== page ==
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PROJECT ON Control of a SCARA ROBOT 1. Introduction SCARA stands for Selective Compliant Assembly Robot Arm or Selective Compliant Articulated Robot Arm. A SCARA robot is an assembly machine that installs parts or carries items. It is designed to mimic the action of a human arm and can be used in jobs from automobile factories to underwater construction. This tool is frequently utilized because of its speed, efficiency and low cost. Fig.1 picture of a SCARA robot: Adept Cobra s600 The SCARA robot was developed in 1981 by the manufacturing company Sankyo Seiki. SCARA robots are primarily used for assembly. They are used by manufacturers of everything from bulky automobiles to minuscule electronic items. It can be programmed to handle very precise installation work and cannot carry a great deal of weight, so the arm works best when handling small parts. These robots also can have their joints waterproofed in order to function in underwater construction. A SCARA's ability to be controlled remotely makes it a common feature of work sites that can be hazardous to humans, such as working with chemicals, or in environments with extreme conditions, such as a steel mill. In this project, you will focus on the control of a SCARA robot. 2. Dynamics Analysis By using Lagrange method to analyze the dynamics of this mechanism, the state space model of a SCARA robot can be simplified as �̇(�) = ��(�) + ��(�), �(�) = ��(�) where � = [q0 q1 �3 q0 ̇ q1 ̇ �3 ̇ ]5, � = [t0 t1 t3]5, and � = [q0 q1 �3 ]5. Here t6s are the torques generated at each joint. Also, � = [� 0]3×: Fig.2 Illustrative picture of a SCARA robot 6 6 0 0 0 ´ ú û ù ê ë é = I A 6 3 0 ´ ú û ù ê ë é = b B ú ú ú û ù ê ê ê ë é - - = 2 1 8 9 0 0 1 0 1 1 0 b 3. Control of the SCARA robot Consider the robot outputs are subject to random white noises with zero mean and s=0.05. Design MPC, LQR and an ILC approach (e.g., P-type ILC, IIC, and MIIC) to control the robot. (Note that you may find the robot system not stable, then you need to stabilize the system first, e.g., using state feedback control). Plot the control performance (output and desired) for each of the four controller (output and desired) when the desired output is shown below, also compute the RMS control error using code “RMS = norm(Yd-Y)/sqrt(length(Yd))” %Yd is the desired output For ILC approaches, plot the RMS error vs. iteration figure to show the convergence. 4. Appendix: Matlab code of desired output % =================================== % Genarate the desired output % =================================== Ts = 1e-03; Coff = 5; Tend = 10; T_ramp = 0:Ts:Tend/2-Ts; N_ramp = length(T_ramp); DRatio = .5; TFreq = Coff*2*pi/Tend; T_Vec_y = 0:Ts:Tend-Ts; Yd = ((sawtooth(T_Vec_y*TFreq, DRatio)).*1+1)./2; Yd_0 = linspace(0,0,N_ramp); Yd1 = [Yd_0 Yd Yd_0]'; T_Vec = (0:length(Yd)-1).*Ts; % =================================== % Genarate the desired output2 % =================================== Yd2=sin(0.5*pi*T_Vec)’; % =================================== % Genarate the desired output3 % =================================== Yd = ((sawtooth(T_Vec_y*TFreq, .5)).*1+1)./2; Yd_0 = linspace(0,0,N_ramp); Yd3 = [Yd_0 Yd Yd_0]';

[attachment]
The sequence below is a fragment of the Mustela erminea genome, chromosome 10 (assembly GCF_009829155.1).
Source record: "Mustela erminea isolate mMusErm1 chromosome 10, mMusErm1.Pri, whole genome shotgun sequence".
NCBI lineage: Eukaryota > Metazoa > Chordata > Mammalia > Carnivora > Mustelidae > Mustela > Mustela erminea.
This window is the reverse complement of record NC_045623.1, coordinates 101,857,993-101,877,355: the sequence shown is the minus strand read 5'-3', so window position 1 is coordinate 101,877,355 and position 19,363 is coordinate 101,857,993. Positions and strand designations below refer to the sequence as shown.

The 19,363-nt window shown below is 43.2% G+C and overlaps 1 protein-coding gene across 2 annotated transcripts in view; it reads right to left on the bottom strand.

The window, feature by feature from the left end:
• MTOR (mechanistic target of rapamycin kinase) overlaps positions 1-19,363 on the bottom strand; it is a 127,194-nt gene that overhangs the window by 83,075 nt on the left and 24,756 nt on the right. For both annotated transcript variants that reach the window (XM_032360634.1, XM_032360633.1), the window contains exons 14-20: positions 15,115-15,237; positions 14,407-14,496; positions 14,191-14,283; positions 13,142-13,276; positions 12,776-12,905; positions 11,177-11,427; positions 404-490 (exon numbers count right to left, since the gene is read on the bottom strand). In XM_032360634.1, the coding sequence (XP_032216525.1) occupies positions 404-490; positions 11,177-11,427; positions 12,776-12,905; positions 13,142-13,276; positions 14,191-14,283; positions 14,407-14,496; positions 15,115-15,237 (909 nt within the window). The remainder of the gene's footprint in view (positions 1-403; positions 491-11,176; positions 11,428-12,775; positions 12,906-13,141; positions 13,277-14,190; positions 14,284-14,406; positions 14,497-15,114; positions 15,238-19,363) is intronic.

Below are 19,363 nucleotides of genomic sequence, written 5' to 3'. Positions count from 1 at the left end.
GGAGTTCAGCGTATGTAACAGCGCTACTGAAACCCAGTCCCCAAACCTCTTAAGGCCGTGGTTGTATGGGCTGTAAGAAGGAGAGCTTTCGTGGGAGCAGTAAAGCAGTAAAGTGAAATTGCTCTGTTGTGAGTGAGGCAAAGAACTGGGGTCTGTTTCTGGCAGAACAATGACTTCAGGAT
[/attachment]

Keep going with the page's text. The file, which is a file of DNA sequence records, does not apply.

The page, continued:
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function [y, rms] = ilcController(plant_d, yd)
    Ad = plant_d.A;
    Bd = plant_d.B;
    Cd = plant_d.C;

    [r,n] = size(Cd);      
   
    Ad = stateFeedback(Ad, Bd, 0.7+(1:n)*0.01);
   
   
    ntot = length(yd);
    y = zeros(ntot,3);
    e = y;
    u = zeros(ntot,3);
   
    niter = 50000;
    rms = zeros(1, niter);
    gamma = 10;
    minrms = +inf;
   
    for it = 1:niter
       xt = zeros(n, 1);
       for i=1:ntot
            err = yd(i,:) - y(i,:);
            u(i,:) = u(i,:) + gamma * err;
            y(i,:) = (Cd*xt)' + randn(1,r)*0.05;
            xt = Ad*xt + Bd*u(i,:)';
       end

       rms(it) = norm(yd - y)/sqrt(ntot);...

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